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In the News: Border wall construction to begin on San Pedro

SAN PEDRO RIVER — “This breaks my heart. It’s irreplaceable.”

As Patricia Larson, who lives near the border, looked around at the flagged Freemont cottonwood trees with pink stakes reading “Remove tree,” she could not believe the federal government was proceeding with building the controversial border wall across the San Pedro River in the protected San Pedro Riparian National Conservation Area (SPRNCA). More than a dozen trees of varying ages are flagged along the river bed.

“This is so important to the birds and wildlife,” she continued. “There’s history here. There is no way to reproduce this.”

The cottonwoods not only provide bank stabilization and shade, but safe harbor for the million of birds which pass through the desert oasis on their annual migrations.

She pointed out the wide floodplain of the riverbed scoured by rushing water and questioned the logic behind building a wall which would stop the flow of water so important to the 57,000-acre SPRNCA and the habitat it provides for threatened and endangered species.

Just across the anti-vehicle barrier backed by barbed wire in Mexico, huge snags of woody debris from storms indicated the power of monsoonal flooding and the problems it brings.

“It’s just not going to work,” she continued. “We should have had a say in this. They should leave it alone. Give the money to education, Meals on Wheels, take care of our own.”

Glenn Spencer, who also lives on a 104-acre ranch which touches the international boundary, is anything but happy with the Trump Administration’s decision to “waste” millions of dollars on a wall, but for a different reason.

He believes technology can resolve the problem of illegal border crossers for far, far less. Since his background is systems engineering and operations research, he researched and developed a remote, seismic sensor system and drones for the border. He holds two patents from his system.

The technology, called Sidearm, uses hidden sensors to detect any footfalls crossing the border, he explained. The data is immediately transmitted to his computer and a drone is released to get an aerial view of the area and the number of illegal border crossers, all in just minutes.

Spencer is president of the American Border Patrol and insists he is not racist, nor is he against legal immigration.

He said his desire to protect the border area stems from drug and human trafficking and provide safety to his neighbors along the border. He takes the situation seriously and has footage from his technology proving it works.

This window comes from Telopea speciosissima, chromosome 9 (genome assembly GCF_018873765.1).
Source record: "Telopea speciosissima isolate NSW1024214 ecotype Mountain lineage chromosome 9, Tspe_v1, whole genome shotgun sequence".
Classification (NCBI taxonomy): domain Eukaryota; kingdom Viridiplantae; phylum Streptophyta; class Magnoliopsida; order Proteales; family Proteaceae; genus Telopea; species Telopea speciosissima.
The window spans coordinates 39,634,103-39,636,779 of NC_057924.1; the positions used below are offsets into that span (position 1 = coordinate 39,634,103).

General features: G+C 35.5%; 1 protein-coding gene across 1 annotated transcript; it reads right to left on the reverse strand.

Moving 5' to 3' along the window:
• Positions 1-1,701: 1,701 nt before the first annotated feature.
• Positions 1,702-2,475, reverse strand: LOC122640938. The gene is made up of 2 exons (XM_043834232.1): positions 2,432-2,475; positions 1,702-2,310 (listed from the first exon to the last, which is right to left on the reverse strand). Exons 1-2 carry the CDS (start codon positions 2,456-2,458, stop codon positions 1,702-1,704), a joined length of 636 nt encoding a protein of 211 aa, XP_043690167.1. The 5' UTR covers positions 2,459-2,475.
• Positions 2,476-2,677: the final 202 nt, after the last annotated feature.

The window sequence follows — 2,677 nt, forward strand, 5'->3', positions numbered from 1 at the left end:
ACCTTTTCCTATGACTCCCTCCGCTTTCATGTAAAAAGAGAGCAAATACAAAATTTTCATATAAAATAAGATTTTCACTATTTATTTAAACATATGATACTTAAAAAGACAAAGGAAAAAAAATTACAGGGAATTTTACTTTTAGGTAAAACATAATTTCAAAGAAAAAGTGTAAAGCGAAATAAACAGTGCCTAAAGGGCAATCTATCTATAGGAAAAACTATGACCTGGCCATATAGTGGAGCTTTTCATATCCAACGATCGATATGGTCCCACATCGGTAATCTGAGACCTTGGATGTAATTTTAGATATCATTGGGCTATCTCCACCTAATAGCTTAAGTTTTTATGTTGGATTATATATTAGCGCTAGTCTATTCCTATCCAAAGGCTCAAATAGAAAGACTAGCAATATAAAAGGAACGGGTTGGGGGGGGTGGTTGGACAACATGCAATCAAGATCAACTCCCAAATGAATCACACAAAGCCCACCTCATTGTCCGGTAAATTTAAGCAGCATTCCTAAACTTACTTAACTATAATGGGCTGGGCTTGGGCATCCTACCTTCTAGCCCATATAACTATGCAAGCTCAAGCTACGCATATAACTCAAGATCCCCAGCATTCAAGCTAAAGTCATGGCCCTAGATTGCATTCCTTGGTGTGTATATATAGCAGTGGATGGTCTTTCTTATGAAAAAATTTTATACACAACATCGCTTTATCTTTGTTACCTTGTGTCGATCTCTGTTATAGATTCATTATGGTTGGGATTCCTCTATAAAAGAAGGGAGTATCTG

Northrup Grumman and the Department of Homeland Security took his work serious as officials began talks with him. Those talks abruptly ended.

“This is a simple approach to the problem and a lot less expensive,” he noted. “It’s stupid to spend millions. And this will work across both the southern and northern borders.”

He told President Trump as much in a letter.

It has personally cost him around $300,000 to put the technology in place. He sold his plane, his vehicles and other personal possessions to come up with the money.

Larson agrees with Spencer and approves of his far less invasive program to protect the border.

‘This really upsets me’

“We don’t have to destroy anything with Glenn’s technology,” she added. “This really upsets me.”

Laiken Jordahl, borderlands campaigner with the Center for Biological Diversity, visited the area last month and stated in a video, “I spoke with a Border Patrol agent and he said within weeks they are going to start building a wall across the last free flowing river in Arizona. And there is no way to build a wall across this river without creating a dam. Anything that would stop people from crossing here will also stop the flow of water, cause debris buildup and, of course, stop the wildlife from crossing. We are just days if not weeks away from breaking ground here and changing this beautiful and sacred place forever.”

The Bureau of Land Management (BLM) is charged with the preservation of the SPRNCA which relies on the river and currently awaits a court ruling on a claim for water rights its scientists say is necessary to maintain the 57,000 acre national conservation area and its threatened and endangered species. The ruling is due sometime this year.

The Herald/Review contacted the BLM and requested any and all documents and communications with the Army Corps of Engineers, Department of Defense, Department of the Interior and all agencies involved with the construction of the border wall through the SPRNCA.

BLM has assured the Herald/Review it will provide the information as soon as compilation is complete.

The Cochise County Board of Supervisors have also been contacted with questions concerning the wall construction.


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